When I was a kid, a long, long time ago, ice cream was a treat. It was only served on very special occasions such as birthdays. With that dreamy look on our faces we would slowly allow it to melt in our mouths and trickle down our throats. We thought we were in Heaven.
As I previously said, it was only on someoneís birthday that this delectable treat was allowed in the house; served along with a big piece of Momís chocolate cake. It didnít matter whose birthday it was, we all received the same size slice of Ice cream. In those days ice cream came in a brick the size of a pound of butter. Mom would meticulously divide it into six equal slices.
Somehow ice cream doesnít seem to taste the same as away back then, In todayís world it isnít the treat it once was.
Another treat of bygone days was home grown strawberries with thick cream skimmed off a bowl of milk from our Jersey cow. Mom always put a bowl of fresh milk in the ice box for cream to make butter. Speaking of butter; we always had real buttermilk; not the make-believe stuff they sell today. Oh my! Them were the days.
The ice box is something that has gone the way of the horse and buggy; in those days the ice man would deliver a huge block of ice and place it in the top compartment of our ice box. Hopefully it was a little too large for the box; in this case he trimmed it down to size by chipping it with his ice-pick. This is when the kids would clamber around to get the pieces chipped off. What a treat to suck on a mouthful of ice on a hot summerís day. Sometimes we would meet him by his truck at the road and he would chip off pieces of ice to hand out to us.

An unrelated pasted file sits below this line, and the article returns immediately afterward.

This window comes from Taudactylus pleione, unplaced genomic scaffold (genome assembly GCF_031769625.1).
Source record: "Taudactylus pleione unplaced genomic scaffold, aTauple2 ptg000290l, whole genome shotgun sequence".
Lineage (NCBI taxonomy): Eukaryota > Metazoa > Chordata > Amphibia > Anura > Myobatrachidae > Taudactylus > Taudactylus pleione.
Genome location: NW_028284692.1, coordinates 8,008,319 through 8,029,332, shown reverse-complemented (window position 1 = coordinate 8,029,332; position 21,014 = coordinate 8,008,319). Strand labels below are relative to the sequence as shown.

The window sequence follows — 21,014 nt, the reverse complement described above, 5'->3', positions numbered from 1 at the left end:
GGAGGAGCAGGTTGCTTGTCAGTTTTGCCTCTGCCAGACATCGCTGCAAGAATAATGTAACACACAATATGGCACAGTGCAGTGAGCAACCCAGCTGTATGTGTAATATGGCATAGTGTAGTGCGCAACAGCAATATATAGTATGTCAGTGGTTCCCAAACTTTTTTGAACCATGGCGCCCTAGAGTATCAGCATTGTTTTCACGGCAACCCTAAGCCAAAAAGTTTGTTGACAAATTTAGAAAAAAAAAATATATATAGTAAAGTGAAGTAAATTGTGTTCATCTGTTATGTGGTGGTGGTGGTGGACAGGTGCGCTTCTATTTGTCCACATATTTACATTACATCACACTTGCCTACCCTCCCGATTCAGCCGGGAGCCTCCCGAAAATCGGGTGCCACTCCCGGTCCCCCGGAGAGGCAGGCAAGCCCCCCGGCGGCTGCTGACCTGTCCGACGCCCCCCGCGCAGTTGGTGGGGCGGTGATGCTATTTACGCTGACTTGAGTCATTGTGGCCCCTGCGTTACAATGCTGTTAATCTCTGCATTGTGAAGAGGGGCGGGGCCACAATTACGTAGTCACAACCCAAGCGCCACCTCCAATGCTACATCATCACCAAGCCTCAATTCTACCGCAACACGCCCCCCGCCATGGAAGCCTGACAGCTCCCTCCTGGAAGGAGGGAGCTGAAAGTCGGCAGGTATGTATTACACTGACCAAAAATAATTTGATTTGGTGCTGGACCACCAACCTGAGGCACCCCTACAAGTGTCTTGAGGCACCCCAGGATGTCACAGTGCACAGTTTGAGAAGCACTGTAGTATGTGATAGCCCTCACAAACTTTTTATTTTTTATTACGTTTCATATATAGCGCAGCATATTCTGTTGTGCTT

After the strawberry season was over the raspberries came on. Soon it was the cherries. A little later in the season the sweet corn was ready. Early in the fall peaches were in a bountiful supply.
Mom always kept herself busy putting up fruit preserves for the winter as the season progressed. One of my fondest memories is when Mom made fruit jam; she usually skimmed off the frothy stuff and put in a saucer. Being the youngest, I was always a home when these exciting things happened and I got to scrape the pot and lick the spoon clean.
We lived on a gravel road with many pot holes. This was to our advantage as horse drawn wagons loaded high with sweet corn would pass by on the way to the canning factory. As they lumbered over the rough road, cobs of corn would fall to the ground. It was great sport for the neighborhood kids to see who could bring home the most corn for their Moms to cook for supper. Down by the railroad tracks was the best starting point as several cobs would fall as the wagon rocked and creaked as it bounced over the tracks. No matter how careful the teamster was, he nearly always lost some of the load. But if the load was tight and nothing was falling, one of the bravest boys would run and climb on the back of the wagon and gave it a helping hand.
Even now I wait for fruit and vegetables to come into season. It seems as though imported produce isnít nearly as good as home grown. Besides if I am eating fruit and berries year around, they become old hat, they lose that something special. There is nothing like waiting for the first berries to ripen and buying a box at a roadside stand then sampling a few out of the box on the way home.
In season there is nothing like going out to my own garden for a large succulent tomato to make a sandwich. Eating fresh produce in season and making preserves for the winter is what brings back many childhood memories for me.
There is one exception to my rule; I buy ice cream in much larger containers now. Itís not quite as special as it once was, but it makes a fast and easy desert. I always have some in my fridge.
The ice man doesnít come by any more; perhaps we are better off with our modern appliances like the refrigerator.
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